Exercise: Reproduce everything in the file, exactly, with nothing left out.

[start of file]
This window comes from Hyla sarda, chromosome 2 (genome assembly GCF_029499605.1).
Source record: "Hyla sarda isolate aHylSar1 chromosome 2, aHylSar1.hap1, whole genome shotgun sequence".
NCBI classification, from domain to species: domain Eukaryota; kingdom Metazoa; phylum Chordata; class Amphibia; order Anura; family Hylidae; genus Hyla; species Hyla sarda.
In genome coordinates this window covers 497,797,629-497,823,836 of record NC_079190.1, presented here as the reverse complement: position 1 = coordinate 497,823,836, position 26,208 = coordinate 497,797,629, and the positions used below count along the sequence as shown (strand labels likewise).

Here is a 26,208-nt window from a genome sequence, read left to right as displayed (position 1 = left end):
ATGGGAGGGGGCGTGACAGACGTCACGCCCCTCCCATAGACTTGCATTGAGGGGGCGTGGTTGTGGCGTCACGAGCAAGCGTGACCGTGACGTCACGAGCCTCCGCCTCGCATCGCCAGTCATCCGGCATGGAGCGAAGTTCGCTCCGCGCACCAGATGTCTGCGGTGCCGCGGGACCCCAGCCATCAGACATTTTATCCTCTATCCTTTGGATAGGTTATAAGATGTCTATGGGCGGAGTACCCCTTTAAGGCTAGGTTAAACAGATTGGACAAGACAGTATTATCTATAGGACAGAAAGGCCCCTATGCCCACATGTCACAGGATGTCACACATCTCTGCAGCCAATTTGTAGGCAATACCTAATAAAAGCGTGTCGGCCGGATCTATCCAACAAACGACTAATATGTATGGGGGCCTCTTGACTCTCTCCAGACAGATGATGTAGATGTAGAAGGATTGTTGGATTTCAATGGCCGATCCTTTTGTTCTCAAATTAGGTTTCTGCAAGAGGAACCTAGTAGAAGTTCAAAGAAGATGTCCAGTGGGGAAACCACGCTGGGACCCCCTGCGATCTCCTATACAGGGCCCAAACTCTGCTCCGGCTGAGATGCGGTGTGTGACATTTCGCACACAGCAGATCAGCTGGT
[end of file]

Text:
This window comes from Hyla sarda, chromosome 2 (genome assembly GCF_029499605.1).
Source record: "Hyla sarda isolate aHylSar1 chromosome 2, aHylSar1.hap1, whole genome shotgun sequence".
NCBI classification, from domain to species: domain Eukaryota; kingdom Metazoa; phylum Chordata; class Amphibia; order Anura; family Hylidae; genus Hyla; species Hyla sarda.
In genome coordinates this window covers 497,797,629-497,823,836 of record NC_079190.1, presented here as the reverse complement: position 1 = coordinate 497,823,836, position 26,208 = coordinate 497,797,629, and the positions used below count along the sequence as shown (strand labels likewise).

Here is a 26,208-nt window from a genome sequence, read left to right as displayed (position 1 = left end):
ATGGGAGGGGGCGTGACAGACGTCACGCCCCTCCCATAGACTTGCATTGAGGGGGCGTGGTTGTGGCGTCACGAGCAAGCGTGACCGTGACGTCACGAGCCTCCGCCTCGCATCGCCAGTCATCCGGCATGGAGCGAAGTTCGCTCCGCGCACCAGATGTCTGCGGTGCCGCGGGACCCCAGCCATCAGACATTTTATCCTCTATCCTTTGGATAGGTTATAAGATGTCTATGGGCGGAGTACCCCTTTAAGGCTAGGTTAAACAGATTGGACAAGACAGTATTATCTATAGGACAGAAAGGCCCCTATGCCCACATGTCACAGGATGTCACACATCTCTGCAGCCAATTTGTAGGCAATACCTAATAAAAGCGTGTCGGCCGGATCTATCCAACAAACGACTAATATGTATGGGGGCCTCTTGACTCTCTCCAGACAGATGATGTAGATGTAGAAGGATTGTTGGATTTCAATGGCCGATCCTTTTGTTCTCAAATTAGGTTTCTGCAAGAGGAACCTAGTAGAAGTTCAAAGAAGATGTCCAGTGGGGAAACCACGCTGGGACCCCCTGCGATCTCCTATACAGGGCCCAAACTCTGCTCCGGCTGAGATGCGGTGTGTGACATTTCGCACACAGCAGATCAGCTGGT